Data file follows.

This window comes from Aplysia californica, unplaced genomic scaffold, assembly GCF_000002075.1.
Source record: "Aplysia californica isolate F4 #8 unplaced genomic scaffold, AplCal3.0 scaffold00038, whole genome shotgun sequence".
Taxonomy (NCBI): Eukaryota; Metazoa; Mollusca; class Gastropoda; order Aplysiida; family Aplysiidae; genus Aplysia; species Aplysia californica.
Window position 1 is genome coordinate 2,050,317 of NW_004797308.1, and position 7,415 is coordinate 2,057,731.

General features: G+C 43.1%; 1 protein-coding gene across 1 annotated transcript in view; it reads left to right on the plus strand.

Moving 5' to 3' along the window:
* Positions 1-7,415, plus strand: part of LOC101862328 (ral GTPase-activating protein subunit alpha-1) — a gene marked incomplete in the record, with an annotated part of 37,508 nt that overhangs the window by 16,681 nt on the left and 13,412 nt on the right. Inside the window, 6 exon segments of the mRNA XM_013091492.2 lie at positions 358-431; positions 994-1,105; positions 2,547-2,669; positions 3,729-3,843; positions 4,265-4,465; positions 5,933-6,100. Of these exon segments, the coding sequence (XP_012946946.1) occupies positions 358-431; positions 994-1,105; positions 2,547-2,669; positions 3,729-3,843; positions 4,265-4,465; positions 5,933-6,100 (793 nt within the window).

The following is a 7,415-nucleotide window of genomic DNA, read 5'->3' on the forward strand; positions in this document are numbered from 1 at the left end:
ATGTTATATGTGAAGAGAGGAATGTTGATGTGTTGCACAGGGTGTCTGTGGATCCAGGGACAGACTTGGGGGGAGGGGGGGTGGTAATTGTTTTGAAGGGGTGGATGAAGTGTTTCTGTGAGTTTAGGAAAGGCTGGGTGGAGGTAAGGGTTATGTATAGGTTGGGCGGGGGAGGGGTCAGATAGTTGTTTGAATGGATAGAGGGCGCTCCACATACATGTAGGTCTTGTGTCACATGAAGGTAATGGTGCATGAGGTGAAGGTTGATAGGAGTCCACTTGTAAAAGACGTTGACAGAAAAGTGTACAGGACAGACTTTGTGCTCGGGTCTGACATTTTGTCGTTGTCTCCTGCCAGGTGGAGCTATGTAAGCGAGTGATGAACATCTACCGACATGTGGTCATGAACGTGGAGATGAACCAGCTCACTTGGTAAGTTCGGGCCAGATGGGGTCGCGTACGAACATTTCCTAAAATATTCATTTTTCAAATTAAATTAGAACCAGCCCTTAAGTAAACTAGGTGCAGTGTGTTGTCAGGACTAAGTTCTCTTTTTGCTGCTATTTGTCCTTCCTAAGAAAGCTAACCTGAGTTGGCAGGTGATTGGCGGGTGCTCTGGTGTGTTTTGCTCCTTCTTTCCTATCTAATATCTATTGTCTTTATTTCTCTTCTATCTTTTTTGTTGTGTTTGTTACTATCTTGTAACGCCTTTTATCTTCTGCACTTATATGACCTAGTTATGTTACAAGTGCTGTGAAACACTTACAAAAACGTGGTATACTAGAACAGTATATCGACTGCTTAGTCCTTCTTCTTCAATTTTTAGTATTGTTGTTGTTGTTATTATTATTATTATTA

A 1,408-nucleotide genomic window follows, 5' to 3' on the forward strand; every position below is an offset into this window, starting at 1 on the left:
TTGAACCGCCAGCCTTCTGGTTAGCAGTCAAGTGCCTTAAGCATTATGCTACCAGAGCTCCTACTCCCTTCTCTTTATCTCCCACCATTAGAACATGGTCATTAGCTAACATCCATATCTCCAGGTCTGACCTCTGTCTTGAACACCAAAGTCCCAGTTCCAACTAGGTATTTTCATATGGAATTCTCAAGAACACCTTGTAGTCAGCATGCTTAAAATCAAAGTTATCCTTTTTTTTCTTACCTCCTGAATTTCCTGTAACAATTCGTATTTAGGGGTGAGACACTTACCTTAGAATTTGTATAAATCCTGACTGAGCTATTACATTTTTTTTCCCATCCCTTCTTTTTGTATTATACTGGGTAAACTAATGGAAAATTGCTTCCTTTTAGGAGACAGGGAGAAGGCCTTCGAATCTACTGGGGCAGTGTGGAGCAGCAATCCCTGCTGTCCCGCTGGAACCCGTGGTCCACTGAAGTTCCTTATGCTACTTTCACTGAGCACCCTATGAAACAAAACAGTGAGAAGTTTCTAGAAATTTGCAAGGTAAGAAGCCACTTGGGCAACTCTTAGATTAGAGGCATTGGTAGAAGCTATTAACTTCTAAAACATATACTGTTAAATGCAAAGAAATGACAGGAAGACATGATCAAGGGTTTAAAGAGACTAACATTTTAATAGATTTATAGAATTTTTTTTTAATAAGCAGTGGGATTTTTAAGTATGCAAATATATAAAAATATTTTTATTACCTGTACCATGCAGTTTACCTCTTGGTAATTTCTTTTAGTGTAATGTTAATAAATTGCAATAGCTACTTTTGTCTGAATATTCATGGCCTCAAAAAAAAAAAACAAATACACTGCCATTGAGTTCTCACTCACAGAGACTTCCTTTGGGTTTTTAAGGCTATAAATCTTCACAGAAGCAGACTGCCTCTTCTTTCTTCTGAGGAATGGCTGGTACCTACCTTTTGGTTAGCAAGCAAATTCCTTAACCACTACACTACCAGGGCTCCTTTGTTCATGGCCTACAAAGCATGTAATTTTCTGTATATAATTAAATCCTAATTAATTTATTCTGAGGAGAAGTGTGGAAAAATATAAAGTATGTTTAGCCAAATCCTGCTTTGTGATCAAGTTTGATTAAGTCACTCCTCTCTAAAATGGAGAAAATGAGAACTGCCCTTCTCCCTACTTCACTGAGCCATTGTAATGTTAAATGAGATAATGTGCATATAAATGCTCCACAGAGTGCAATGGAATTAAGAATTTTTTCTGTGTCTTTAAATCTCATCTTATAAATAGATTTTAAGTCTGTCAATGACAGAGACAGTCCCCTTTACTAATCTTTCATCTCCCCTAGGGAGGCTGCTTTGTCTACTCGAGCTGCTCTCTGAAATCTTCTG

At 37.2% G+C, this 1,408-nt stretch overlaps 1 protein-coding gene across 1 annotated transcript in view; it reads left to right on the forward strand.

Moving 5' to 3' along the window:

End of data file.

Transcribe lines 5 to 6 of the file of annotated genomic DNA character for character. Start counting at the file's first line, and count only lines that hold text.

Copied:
General features: G+C 43.1%; 1 protein-coding gene across 1 annotated transcript in view; it reads left to right on the plus strand.

Moving 5' to 3' along the window: